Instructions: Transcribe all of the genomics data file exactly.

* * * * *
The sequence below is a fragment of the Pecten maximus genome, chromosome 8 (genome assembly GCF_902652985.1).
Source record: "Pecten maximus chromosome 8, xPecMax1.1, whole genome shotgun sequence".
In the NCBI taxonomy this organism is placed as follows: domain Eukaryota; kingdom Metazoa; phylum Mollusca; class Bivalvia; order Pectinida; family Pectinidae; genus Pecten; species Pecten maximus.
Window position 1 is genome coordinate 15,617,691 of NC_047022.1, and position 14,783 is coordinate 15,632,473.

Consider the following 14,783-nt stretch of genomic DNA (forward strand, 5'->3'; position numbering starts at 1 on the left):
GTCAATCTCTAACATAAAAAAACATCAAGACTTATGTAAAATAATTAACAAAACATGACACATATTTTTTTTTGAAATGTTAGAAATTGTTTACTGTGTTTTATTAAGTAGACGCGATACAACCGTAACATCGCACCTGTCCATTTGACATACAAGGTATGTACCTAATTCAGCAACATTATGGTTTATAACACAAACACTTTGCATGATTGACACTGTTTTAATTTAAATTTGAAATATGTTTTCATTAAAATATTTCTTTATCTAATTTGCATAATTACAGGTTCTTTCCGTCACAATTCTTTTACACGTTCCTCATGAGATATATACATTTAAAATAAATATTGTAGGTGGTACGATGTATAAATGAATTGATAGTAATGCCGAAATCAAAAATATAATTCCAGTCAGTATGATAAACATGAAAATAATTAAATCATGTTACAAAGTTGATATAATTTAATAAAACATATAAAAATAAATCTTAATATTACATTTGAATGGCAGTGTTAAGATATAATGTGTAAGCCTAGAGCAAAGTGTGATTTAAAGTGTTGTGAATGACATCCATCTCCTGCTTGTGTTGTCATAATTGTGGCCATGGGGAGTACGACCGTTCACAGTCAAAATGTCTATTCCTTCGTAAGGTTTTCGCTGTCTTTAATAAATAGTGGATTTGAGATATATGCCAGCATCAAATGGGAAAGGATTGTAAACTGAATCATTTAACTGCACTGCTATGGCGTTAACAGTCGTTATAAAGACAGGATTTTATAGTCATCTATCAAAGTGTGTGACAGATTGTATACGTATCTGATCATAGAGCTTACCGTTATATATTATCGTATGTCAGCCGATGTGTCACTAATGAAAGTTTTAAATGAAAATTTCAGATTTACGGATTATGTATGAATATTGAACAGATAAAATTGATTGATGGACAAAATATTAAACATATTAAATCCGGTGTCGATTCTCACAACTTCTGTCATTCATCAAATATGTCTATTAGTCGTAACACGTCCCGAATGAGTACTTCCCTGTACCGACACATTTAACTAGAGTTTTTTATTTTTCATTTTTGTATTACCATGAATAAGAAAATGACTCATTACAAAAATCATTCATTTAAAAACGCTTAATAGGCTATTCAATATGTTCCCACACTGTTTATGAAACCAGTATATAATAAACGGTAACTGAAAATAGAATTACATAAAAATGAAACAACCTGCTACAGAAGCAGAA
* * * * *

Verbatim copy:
The sequence below is a fragment of the Pecten maximus genome, chromosome 8 (genome assembly GCF_902652985.1).
Source record: "Pecten maximus chromosome 8, xPecMax1.1, whole genome shotgun sequence".
In the NCBI taxonomy this organism is placed as follows: domain Eukaryota; kingdom Metazoa; phylum Mollusca; class Bivalvia; order Pectinida; family Pectinidae; genus Pecten; species Pecten maximus.
Window position 1 is genome coordinate 15,617,691 of NC_047022.1, and position 14,783 is coordinate 15,632,473.

Consider the following 14,783-nt stretch of genomic DNA (forward strand, 5'->3'; position numbering starts at 1 on the left):
GTCAATCTCTAACATAAAAAAACATCAAGACTTATGTAAAATAATTAACAAAACATGACACATATTTTTTTTTGAAATGTTAGAAATTGTTTACTGTGTTTTATTAAGTAGACGCGATACAACCGTAACATCGCACCTGTCCATTTGACATACAAGGTATGTACCTAATTCAGCAACATTATGGTTTATAACACAAACACTTTGCATGATTGACACTGTTTTAATTTAAATTTGAAATATGTTTTCATTAAAATATTTCTTTATCTAATTTGCATAATTACAGGTTCTTTCCGTCACAATTCTTTTACACGTTCCTCATGAGATATATACATTTAAAATAAATATTGTAGGTGGTACGATGTATAAATGAATTGATAGTAATGCCGAAATCAAAAATATAATTCCAGTCAGTATGATAAACATGAAAATAATTAAATCATGTTACAAAGTTGATATAATTTAATAAAACATATAAAAATAAATCTTAATATTACATTTGAATGGCAGTGTTAAGATATAATGTGTAAGCCTAGAGCAAAGTGTGATTTAAAGTGTTGTGAATGACATCCATCTCCTGCTTGTGTTGTCATAATTGTGGCCATGGGGAGTACGACCGTTCACAGTCAAAATGTCTATTCCTTCGTAAGGTTTTCGCTGTCTTTAATAAATAGTGGATTTGAGATATATGCCAGCATCAAATGGGAAAGGATTGTAAACTGAATCATTTAACTGCACTGCTATGGCGTTAACAGTCGTTATAAAGACAGGATTTTATAGTCATCTATCAAAGTGTGTGACAGATTGTATACGTATCTGATCATAGAGCTTACCGTTATATATTATCGTATGTCAGCCGATGTGTCACTAATGAAAGTTTTAAATGAAAATTTCAGATTTACGGATTATGTATGAATATTGAACAGATAAAATTGATTGATGGACAAAATATTAAACATATTAAATCCGGTGTCGATTCTCACAACTTCTGTCATTCATCAAATATGTCTATTAGTCGTAACACGTCCCGAATGAGTACTTCCCTGTACCGACACATTTAACTAGAGTTTTTTATTTTTCATTTTTGTATTACCATGAATAAGAAAATGACTCATTACAAAAATCATTCATTTAAAAACGCTTAATAGGCTATTCAATATGTTCCCACACTGTTTATGAAACCAGTATATAATAAACGGTAACTGAAAATAGAATTACATAAAAATGAAACAACCTGCTACAGAAGCAGAA